MySQL Paas password change - is this a bug or a feature?

Now I'm no MySQL expert which is one of the main reasons we are using the (relatively) new MySQL PaaS offering from Microsoft in Azure - today we've seen some odd behaviour when trying to do some grants and password setting. I'm not sure if this is how MySQL somehow behaves when you are doing things wrong or if this is a restriction of PaaS or indeed if it's a bug in the Microsoft implementation of a MySQL PaaS - see what you think.......

So here is the simple test case

MySQL [phpipam]> grant all privileges on phpipam.* to richtest@localhost identified by 'phpipamadmin';
Query OK, 0 rows affected, 2 warnings (0.28 sec)

That runs just fine and creates a new user called richtest and gives it a password - this syntax seems a little alien to me comnig from the oracle world - it seems to do 2 things in 1 command - anyway no matter it seems to work fine

The odd thing is when i try and run it again - which as i understand it should just re grant the rights and change the password - i get this message

MySQL [phpipam]> grant all privileges on phpipam.* to richtest@localhost identified by 'phpipamadmin';
ERROR 1044 (42000): Access denied for user 'admin'@'%' to database 'mysql'

So it seems that i need some rights on the core myql database that i don't have - and indeed this syntax doesnt work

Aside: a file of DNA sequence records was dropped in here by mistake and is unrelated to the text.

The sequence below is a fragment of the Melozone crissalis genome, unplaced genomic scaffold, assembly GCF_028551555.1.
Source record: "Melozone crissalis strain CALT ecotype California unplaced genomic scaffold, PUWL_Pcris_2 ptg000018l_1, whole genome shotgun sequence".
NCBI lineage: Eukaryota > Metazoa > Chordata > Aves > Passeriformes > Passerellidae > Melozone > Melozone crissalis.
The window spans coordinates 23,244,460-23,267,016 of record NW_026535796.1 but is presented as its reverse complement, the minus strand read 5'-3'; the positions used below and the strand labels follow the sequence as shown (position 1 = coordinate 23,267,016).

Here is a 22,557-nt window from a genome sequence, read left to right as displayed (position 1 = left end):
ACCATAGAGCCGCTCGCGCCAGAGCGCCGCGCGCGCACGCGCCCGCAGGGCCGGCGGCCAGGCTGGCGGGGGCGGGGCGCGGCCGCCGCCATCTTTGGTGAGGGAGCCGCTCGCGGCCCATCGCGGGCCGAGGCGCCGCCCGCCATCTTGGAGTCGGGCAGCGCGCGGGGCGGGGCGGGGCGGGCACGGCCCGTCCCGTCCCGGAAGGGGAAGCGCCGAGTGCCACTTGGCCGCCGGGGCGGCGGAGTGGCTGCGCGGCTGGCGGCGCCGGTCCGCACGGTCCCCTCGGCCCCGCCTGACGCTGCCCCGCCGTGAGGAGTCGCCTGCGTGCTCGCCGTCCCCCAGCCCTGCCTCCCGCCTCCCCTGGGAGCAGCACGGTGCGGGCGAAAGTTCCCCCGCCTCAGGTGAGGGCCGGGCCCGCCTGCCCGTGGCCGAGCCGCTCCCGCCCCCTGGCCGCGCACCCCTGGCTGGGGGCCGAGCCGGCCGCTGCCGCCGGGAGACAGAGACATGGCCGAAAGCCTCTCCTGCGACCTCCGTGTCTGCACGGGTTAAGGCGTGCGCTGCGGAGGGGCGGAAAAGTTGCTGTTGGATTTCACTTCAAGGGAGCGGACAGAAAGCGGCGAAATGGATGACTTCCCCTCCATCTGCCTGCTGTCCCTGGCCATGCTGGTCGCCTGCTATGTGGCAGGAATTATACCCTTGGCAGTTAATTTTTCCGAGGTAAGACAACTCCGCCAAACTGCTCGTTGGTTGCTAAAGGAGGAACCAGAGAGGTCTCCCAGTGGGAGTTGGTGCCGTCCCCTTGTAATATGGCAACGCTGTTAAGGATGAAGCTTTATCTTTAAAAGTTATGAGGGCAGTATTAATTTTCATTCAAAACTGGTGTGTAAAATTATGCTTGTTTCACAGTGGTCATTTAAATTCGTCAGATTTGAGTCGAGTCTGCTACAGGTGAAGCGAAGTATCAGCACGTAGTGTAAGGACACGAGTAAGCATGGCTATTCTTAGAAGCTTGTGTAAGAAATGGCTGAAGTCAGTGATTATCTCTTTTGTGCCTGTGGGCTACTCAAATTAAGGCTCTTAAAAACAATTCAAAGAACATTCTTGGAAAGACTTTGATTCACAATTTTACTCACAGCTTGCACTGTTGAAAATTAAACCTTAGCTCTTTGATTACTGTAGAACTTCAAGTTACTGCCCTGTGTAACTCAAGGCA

MySQL [phpipam]> set password for 'richtest'@'localhost' = 'newpass';
ERROR 1044 (42000): Access denied for user 'admin'@'%' to database 'mysql'

And neither does this (this syntax feels like hacking by the way - like updating user$ directly in oracle....)

MySQL [phpipam]> UPDATE mysql.user SET Password=PASSWORD('newpass')WHERE USER='richtest' and host='localhost';
ERROR 1044 (42000): Access denied for user 'admin'@'%' to database 'mysql'

However i happily have rights to drop the user......

MySQL [phpipam]> drop user richtest@localhost;
Query OK, 0 rows affected (0.25 sec)

This can't be right can it? I have to drop a user to be able to choose a new password? There is a seperate azure super admin account (that i don't have a password for) that does seem to have more rights but there is no facility in the PaaS GUI to be able to do anything to change any users password other than the default admin one you get.

Is this a PaaS bug? 

Thoughts from MySQL experts?


  1. have you tried logging in as richtest and changing the password that way?

    I can see how a hosted MySQL system would not want you to muck directly with the system tables (mysql database).

    According to, the preferred way to assign passwords is ALTER USER. What happens when you try that?

  2. hi Rich,

    I happen to be working with MySQL quite a lot recently.
    Can you check what privs the user has you are trying to change password with?

    show grants for XYZ@%;


  3. On a second thought I wouldn't know how to enable create user rights then after the user is created automatically disable the access to the mysql.user table without messing with the built in functionalities therefore source code...